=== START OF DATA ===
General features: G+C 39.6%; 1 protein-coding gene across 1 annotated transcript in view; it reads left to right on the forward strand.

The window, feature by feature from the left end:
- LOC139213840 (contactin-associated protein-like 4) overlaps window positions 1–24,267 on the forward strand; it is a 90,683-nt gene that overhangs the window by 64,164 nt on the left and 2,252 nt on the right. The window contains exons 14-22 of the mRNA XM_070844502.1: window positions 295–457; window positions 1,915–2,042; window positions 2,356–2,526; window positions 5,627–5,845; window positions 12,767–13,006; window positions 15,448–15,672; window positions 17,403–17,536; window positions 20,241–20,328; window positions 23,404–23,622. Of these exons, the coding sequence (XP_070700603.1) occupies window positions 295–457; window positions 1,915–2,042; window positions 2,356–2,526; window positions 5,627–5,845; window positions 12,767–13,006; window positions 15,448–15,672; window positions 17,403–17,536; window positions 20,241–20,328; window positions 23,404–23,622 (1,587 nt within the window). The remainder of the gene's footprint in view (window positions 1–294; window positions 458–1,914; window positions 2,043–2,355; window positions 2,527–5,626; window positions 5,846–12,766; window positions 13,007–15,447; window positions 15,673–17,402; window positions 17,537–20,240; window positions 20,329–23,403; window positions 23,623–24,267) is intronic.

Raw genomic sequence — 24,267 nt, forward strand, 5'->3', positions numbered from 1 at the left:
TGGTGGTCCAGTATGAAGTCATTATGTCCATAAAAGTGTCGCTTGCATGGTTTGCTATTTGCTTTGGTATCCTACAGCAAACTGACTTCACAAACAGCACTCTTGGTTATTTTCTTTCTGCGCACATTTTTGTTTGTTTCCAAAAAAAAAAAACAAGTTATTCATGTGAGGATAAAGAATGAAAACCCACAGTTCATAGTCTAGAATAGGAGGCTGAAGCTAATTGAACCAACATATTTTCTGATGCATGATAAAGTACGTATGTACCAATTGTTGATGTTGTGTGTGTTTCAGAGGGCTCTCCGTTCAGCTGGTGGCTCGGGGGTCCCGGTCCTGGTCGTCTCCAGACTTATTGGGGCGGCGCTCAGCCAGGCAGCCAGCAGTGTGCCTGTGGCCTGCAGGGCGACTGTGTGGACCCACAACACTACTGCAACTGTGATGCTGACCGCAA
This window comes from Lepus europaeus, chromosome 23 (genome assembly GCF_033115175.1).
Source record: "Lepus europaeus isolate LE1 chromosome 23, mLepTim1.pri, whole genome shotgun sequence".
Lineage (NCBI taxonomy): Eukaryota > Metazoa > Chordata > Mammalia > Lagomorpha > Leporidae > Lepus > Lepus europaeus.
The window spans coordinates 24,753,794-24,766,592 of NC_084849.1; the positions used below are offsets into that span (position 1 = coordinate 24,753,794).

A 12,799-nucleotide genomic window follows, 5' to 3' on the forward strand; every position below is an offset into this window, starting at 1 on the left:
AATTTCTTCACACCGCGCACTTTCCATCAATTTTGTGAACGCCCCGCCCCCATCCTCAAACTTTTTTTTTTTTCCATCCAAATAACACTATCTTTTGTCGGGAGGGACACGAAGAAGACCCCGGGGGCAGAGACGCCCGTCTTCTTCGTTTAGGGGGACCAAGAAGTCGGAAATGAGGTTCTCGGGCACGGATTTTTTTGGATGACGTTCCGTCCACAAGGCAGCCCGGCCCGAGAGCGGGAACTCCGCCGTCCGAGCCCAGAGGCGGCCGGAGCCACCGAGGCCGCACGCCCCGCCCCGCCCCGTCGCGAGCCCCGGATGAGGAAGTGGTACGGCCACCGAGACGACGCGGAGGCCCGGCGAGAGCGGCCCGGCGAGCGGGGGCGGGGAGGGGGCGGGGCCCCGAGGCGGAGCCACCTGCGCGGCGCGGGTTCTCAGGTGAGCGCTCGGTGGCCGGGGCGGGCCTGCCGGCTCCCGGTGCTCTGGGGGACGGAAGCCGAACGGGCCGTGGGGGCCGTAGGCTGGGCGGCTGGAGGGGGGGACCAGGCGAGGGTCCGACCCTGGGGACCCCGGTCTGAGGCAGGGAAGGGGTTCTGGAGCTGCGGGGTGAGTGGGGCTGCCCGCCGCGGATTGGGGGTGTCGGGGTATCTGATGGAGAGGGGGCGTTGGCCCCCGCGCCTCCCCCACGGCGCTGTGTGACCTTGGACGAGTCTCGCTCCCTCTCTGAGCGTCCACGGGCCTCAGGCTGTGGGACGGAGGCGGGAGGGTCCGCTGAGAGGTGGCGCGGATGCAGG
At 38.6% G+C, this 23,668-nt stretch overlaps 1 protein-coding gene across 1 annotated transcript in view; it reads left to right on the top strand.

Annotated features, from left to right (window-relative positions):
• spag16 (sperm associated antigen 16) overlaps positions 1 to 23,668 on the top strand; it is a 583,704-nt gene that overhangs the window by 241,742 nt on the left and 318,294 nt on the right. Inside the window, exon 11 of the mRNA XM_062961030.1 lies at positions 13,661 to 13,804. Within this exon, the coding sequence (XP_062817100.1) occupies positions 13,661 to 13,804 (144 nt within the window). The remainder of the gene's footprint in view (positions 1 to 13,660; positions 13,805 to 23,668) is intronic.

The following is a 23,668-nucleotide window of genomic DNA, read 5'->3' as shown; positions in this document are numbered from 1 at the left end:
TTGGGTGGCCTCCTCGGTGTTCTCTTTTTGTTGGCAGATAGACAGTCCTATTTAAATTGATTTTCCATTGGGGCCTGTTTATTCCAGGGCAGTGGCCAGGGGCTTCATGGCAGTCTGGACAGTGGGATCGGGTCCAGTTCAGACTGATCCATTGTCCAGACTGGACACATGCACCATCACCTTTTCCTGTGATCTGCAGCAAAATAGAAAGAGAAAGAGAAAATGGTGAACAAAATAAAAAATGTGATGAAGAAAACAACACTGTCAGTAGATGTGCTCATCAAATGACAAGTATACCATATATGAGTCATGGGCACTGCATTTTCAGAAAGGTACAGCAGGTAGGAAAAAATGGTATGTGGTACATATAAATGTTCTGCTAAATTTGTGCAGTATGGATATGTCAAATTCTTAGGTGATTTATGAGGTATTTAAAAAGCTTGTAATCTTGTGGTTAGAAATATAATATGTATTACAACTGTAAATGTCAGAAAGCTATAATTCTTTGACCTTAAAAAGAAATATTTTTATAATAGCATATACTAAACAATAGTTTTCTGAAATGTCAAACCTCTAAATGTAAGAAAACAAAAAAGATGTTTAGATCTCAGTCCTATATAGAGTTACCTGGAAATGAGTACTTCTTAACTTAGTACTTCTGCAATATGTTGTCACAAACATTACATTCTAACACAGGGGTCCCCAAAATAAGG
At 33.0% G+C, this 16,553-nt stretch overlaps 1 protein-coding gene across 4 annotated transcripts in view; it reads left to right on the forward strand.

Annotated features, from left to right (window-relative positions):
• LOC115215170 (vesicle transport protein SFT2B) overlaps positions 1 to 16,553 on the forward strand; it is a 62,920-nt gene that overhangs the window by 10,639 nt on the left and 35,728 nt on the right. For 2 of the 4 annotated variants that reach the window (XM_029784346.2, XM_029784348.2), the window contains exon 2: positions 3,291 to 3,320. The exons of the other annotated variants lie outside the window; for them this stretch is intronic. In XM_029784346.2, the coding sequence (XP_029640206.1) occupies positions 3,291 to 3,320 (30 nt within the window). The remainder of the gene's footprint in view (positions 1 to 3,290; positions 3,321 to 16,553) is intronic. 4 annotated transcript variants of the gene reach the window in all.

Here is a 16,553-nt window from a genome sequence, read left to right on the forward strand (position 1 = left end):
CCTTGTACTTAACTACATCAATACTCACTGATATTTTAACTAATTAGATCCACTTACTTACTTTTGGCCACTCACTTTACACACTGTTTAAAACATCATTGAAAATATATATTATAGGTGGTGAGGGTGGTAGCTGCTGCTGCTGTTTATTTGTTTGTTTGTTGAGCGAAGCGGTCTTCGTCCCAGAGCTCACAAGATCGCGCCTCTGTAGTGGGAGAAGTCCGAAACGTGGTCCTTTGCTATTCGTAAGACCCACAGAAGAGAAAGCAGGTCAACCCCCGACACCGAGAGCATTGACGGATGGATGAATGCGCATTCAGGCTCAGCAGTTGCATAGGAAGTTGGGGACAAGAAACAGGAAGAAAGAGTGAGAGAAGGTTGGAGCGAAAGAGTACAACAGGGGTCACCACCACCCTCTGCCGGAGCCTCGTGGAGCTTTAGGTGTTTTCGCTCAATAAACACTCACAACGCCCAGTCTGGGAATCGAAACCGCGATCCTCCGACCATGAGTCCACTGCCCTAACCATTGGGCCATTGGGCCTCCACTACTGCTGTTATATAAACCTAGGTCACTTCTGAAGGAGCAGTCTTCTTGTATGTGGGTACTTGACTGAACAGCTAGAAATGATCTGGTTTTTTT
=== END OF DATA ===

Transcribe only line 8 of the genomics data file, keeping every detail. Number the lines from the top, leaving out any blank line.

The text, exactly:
Lineage (NCBI taxonomy): Eukaryota > Metazoa > Chordata > Mammalia > Lagomorpha > Leporidae > Lepus > Lepus europaeus.